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Lessons Learned From The Cannabis Industry

Times are certainly changing in public accounting. Accounting firms across the country are now rushing to get Cannabis practice groups up and running. At Janover, we did not want to rush into the Cannabis industry, as we knew that in order to successfully launch the practice, we had to take the right approach.

In recent years, state boards have established Cannabis industry groups and the AICPA holds information sessions on the auditing of Cannabis businesses. As more states adopt laws legalizing the medical and/or adult use of Cannabis products, there will be a push to bid for these clients, find personnel with adequate industry experience and study the effects that the tax code and new tax laws have on the industry and these prospective clients.

At the onset of the “green rush”, many of the top accounting firms across the country publicly steered clear of the industry because of the risks and uncertainty surrounding Cannabis. This situation has certainly evolved, but there are still firms which are not accepting clients in the industry. It is a decision that each firm must make, especially when considering current clients, industry experience, services provided and public reputation.

Before Janover established a specialized industry group, we wanted to ensure that we had the appropriate experience and knowledge base required to provide the highest quality service that our clients are accustomed to. Acquiring the expertise was not easy, but taking the time to do the research and understand the industry has already paid off.

The accounting issues have been more complicated than what most businesses typically encounter. A major issue for these clients was finding accounting/consulting firms that were willing to take on their work. Another issue was finding well established firms with enough history, reputation and experience to give comfort to investors, banks and other stakeholders.

We spent the first year of our participation just learning the industry. We spoke with many groups and individual growers, dispensaries and investors in the business. We learned more about growing Cannabis, extracting tetrahydrocannabinol (THC) and the medical benefits than we would ever need as accountants. This understanding, however, was the foundation for all of the structuring and accounting advice that we would provide in the future. While the industry is ever-evolving, taking this first step made the early work performed for our clients possible. We are also able to provide clients with contacts that will help them grow their business, including banks that will work with them.

Since there are no Federal laws permitting the growing, extracting and selling of Cannabis based products, there are few set national industry standards. Each state has different laws governing the industry, ranging from absolutely illegal to allowable for recreational use. Each state also has different regulatory requirements and income tax rules.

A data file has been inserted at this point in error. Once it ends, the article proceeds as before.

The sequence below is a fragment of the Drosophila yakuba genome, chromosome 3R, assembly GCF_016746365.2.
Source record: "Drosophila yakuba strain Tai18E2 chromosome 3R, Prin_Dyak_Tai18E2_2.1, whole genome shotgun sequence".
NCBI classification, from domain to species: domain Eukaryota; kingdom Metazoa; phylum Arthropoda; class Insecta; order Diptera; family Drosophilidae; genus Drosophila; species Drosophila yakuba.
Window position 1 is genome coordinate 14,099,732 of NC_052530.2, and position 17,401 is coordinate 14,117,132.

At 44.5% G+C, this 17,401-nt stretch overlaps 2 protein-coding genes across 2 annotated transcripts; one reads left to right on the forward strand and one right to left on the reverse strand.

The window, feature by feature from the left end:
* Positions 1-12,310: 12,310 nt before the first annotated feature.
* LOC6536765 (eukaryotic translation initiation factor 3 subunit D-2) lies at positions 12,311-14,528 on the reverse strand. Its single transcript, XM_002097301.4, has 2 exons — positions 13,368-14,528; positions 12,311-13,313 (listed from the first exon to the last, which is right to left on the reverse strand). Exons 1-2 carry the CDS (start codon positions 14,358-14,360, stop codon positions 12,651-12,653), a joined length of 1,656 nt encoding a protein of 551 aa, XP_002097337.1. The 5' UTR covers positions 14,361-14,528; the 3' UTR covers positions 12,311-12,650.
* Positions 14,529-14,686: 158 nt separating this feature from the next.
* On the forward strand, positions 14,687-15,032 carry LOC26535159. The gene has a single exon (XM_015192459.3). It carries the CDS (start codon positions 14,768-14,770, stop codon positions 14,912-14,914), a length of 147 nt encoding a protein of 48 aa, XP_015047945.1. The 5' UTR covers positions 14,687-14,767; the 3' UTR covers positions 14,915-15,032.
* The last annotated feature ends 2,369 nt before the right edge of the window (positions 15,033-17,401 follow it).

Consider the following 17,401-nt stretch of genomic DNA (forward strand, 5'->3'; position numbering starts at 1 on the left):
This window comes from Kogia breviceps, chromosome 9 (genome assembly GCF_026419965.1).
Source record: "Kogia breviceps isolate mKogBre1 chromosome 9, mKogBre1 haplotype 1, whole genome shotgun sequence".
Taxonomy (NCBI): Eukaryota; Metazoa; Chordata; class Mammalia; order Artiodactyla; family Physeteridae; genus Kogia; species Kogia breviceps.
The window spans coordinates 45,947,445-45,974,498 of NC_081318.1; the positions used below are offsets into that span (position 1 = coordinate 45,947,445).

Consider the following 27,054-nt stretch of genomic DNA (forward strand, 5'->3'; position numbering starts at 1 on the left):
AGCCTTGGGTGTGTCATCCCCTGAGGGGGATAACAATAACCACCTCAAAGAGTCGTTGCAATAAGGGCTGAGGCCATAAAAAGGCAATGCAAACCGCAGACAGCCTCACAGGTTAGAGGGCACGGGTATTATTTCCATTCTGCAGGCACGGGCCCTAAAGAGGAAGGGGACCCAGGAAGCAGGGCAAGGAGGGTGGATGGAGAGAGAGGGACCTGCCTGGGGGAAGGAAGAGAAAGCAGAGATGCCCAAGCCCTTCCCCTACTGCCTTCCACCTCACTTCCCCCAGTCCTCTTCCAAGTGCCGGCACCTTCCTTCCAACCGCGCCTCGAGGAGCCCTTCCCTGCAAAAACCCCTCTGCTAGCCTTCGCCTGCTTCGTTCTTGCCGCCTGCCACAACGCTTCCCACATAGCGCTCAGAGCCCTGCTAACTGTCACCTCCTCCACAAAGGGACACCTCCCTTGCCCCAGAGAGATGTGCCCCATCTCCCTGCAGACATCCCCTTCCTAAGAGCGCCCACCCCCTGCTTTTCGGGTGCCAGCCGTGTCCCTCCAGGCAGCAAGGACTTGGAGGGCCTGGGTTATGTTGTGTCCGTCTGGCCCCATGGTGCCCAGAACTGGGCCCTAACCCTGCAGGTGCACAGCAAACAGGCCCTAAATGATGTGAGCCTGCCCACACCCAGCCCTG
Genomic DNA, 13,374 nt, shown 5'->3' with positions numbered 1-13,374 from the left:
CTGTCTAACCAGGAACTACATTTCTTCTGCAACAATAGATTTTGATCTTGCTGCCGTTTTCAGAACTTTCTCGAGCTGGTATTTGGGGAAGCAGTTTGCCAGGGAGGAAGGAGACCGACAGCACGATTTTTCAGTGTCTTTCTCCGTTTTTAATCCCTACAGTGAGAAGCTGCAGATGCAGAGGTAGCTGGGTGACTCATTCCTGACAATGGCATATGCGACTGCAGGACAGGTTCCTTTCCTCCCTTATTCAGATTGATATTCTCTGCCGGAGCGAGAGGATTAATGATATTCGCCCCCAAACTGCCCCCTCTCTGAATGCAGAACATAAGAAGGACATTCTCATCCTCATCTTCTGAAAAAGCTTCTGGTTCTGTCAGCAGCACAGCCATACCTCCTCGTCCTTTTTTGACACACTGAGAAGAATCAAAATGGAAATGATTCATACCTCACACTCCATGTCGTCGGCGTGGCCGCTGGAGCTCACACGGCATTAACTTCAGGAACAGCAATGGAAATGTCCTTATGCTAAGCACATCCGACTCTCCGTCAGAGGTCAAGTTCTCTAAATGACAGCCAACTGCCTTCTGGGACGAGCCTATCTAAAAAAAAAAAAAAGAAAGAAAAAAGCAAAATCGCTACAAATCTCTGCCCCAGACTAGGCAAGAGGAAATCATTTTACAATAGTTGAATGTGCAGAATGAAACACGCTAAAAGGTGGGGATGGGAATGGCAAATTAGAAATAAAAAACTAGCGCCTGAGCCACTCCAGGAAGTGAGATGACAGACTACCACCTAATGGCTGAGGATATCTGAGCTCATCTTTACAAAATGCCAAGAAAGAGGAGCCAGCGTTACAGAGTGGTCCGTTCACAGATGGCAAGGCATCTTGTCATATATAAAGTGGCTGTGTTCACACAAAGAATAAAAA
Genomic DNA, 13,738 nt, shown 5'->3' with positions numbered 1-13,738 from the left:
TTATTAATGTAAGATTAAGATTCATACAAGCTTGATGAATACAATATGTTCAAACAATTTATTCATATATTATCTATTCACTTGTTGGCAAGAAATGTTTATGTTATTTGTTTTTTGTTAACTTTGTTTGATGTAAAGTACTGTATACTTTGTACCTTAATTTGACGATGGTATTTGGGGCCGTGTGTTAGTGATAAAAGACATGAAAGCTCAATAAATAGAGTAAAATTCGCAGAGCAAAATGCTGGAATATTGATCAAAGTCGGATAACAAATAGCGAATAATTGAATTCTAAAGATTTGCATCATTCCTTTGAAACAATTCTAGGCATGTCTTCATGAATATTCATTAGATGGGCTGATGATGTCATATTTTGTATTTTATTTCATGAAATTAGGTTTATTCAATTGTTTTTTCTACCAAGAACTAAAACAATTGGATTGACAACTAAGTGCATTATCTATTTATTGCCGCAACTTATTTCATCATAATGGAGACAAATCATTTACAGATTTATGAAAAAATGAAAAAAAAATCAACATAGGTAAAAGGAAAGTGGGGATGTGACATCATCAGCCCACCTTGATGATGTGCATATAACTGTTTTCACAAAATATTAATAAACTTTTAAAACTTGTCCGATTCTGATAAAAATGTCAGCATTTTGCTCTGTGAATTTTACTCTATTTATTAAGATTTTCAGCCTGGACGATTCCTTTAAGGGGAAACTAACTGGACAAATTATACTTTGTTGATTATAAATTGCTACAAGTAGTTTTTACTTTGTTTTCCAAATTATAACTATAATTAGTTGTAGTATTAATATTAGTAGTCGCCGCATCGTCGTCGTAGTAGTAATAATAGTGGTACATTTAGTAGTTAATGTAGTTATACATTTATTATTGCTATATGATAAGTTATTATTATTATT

We first focused on a small group of states including California, New Jersey and Colorado. That, however, quickly expanded to include over a dozen states including Pennsylvania, Nevada, Massachusetts and Michigan. We have increased our knowledge of state laws as our clients expand operations into additional states. Learning the rules that govern the industry has been the foundation that all of our compliance work is based on. We realized that the one size fits all structure we were hearing about from clients and reading about in publications doesn’t really work. Like any other business, we make the economics and reality of the industry fit into the regulatory rules.

While the industry continues to grow and expand, we know that we need to deal with the accounting issues presented by current clients. We started our tax research with Section 280E of the Internal Revenue Code (IRC) to understand why Congress added it to the tax code. 280E is a common starting point for CPA’s and clients alike, so understanding how to properly advise and structure Cannabis businesses to minimize the impact of 280E is of the utmost importance. We look forward to addressing these and many other issues in the coming articles.

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Jason Hoffman, CPA is a senior manager at Janover LLC. He is a member of the Real Estate Group and is a co-leader of the Cannabis Industry Group.  Jason serves as the vice-chair of the NYSSCPA’s Real Estate Committee.  He can be reached at: Jason.Hoffman@janoverllc.com or 212-792-0414.

Zachary Gordon, CPA is a senior manager at Janover LLC.  He is a member of the Real Estate Group and member of the Cannabis Industry Group.  Zachary is the chair of NYSSCPA’s Cannabis Committee.  He can be reached at Zachary.Gordon@janoverllc.com or 212-792-0474.

 

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